Annual fee

Credit cards often charge a fee on your account anniversary to offset the rewards they offer for that account. Annual fees can range from $0 to $450 or more. Typically, the higher the fee, the better the card perks.

What is a good annual fee?

If the value of the benefits or bonus earnings associated with the card outweigh the annual fee, that is a good annual fee. Read more about weighing a card’s fee against its benefits.

What does this mean for you?

Of course, a good annual fee is determined by the benefits and bonuses that you will use. For example, the $95 annual fee (waived for the first year) for the United Explorer Card comes with a free checked bag. The card’s annual fee is covered by your savings on checked bags once you take a one-way and a round-trip flight. On the other hand, that annual fee does not make sense if you never fly United.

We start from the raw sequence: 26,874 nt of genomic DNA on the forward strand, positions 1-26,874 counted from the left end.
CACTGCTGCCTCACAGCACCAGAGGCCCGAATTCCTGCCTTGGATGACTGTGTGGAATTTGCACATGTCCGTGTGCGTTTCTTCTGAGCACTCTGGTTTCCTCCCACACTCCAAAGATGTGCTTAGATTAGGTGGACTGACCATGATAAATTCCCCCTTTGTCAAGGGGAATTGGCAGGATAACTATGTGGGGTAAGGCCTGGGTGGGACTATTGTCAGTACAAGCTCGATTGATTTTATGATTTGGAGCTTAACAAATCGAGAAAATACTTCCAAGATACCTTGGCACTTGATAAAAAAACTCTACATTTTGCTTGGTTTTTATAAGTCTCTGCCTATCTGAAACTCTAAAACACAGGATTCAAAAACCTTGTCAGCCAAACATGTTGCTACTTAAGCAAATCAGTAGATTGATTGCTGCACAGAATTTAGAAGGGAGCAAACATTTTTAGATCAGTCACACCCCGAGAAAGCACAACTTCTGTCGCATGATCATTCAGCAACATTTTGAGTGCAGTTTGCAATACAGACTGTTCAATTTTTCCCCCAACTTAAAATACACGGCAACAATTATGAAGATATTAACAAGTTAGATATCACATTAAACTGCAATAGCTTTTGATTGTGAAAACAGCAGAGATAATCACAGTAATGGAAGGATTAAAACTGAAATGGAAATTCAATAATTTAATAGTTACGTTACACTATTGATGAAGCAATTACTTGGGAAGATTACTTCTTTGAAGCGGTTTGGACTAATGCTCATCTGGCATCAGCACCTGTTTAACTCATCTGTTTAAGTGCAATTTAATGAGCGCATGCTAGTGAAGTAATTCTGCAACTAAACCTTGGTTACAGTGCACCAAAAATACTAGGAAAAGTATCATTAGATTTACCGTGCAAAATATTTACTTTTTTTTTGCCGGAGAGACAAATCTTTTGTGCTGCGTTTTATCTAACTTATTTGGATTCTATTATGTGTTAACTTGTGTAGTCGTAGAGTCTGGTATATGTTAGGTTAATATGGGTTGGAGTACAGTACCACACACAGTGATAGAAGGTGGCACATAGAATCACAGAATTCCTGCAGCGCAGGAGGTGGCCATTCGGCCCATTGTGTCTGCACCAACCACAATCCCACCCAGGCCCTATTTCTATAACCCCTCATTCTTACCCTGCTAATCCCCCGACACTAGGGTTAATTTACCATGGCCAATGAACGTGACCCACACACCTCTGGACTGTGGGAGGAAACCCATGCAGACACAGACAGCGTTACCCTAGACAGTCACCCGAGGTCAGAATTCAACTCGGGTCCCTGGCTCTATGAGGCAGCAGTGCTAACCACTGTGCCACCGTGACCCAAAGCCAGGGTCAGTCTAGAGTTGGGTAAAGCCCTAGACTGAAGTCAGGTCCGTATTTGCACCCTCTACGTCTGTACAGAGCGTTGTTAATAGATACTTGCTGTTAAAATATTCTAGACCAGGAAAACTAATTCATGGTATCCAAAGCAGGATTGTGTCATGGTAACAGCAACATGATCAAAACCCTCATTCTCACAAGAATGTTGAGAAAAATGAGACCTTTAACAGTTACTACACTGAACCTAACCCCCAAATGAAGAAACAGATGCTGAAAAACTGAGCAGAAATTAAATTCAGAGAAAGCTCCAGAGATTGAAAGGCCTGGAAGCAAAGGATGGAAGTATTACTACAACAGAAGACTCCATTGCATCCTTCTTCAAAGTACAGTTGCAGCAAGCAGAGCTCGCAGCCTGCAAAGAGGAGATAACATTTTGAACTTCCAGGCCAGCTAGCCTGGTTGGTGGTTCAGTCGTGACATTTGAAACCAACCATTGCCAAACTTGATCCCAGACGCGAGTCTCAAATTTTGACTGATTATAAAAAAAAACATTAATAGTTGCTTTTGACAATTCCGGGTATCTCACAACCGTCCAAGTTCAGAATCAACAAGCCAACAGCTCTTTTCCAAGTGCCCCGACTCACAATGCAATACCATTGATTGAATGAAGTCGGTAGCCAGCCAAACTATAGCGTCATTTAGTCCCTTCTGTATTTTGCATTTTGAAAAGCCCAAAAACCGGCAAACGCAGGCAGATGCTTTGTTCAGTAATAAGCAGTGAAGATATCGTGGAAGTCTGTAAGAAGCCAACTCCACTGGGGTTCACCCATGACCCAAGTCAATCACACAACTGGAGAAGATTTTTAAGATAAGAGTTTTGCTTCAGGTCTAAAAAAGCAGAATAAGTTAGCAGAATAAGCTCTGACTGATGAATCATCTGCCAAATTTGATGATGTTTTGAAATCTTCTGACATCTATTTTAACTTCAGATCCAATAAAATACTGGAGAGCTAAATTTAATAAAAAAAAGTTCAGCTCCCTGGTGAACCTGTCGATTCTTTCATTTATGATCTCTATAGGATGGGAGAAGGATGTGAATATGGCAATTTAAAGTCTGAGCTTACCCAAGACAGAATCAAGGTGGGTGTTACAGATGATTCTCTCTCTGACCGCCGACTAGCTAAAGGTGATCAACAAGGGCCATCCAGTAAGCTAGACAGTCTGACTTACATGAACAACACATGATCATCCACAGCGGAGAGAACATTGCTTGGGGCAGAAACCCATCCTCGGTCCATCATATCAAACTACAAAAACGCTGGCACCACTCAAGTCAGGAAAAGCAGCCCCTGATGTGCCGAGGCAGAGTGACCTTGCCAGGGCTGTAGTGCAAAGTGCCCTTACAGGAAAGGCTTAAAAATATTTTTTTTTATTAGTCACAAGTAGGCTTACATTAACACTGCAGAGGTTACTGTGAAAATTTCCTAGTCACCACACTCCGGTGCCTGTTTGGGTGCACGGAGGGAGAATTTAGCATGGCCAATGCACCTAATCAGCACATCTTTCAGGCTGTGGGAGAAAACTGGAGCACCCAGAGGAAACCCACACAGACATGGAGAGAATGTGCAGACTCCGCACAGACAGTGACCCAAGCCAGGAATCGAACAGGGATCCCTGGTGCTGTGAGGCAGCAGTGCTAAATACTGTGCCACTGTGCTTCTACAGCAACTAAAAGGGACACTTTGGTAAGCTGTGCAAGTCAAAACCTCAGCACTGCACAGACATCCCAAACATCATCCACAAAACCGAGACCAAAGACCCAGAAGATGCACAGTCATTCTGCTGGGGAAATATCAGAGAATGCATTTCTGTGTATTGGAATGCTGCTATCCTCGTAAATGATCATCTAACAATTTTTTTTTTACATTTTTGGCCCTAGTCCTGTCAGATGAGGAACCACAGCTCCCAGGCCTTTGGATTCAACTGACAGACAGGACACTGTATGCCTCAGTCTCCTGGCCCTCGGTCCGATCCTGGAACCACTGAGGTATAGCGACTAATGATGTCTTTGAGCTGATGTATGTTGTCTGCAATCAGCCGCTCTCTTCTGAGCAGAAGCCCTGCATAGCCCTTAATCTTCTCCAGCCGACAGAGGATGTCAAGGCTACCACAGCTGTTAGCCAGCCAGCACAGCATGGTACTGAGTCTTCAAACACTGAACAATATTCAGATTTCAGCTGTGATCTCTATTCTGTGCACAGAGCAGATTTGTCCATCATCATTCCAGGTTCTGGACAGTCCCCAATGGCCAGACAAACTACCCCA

It’s a good idea to do a yearly checkup on your cards. Your account anniversary is a good time to evaluate the credit card and decide if the benefits are worth the fee for another year. Typically, credit card companies give you a grace period of a few weeks to get the annual fee refunded after it has posted if you want to cancel your card. But before you cancel, see if the card issuer is willing to extend a credit card retention offer that might waive or offset your annual fee for the upcoming year.

Credit card vs. charge card vs. debit card

A debit card is different from a credit card in many ways. For starters, you’re not borrowing money when you use a debit card for a purchase. When you use a debit card, the money is deducted from your checking account. There is no credit involved.

Charge cards are much the same as credit cards, at least in practice. Every swipe of a charge card or credit card is a temporary loan from the bank. With charge cards, however, you must pay your balance in full every month. You generally don’t have the option to make a minimum payment or to pay a lesser amount.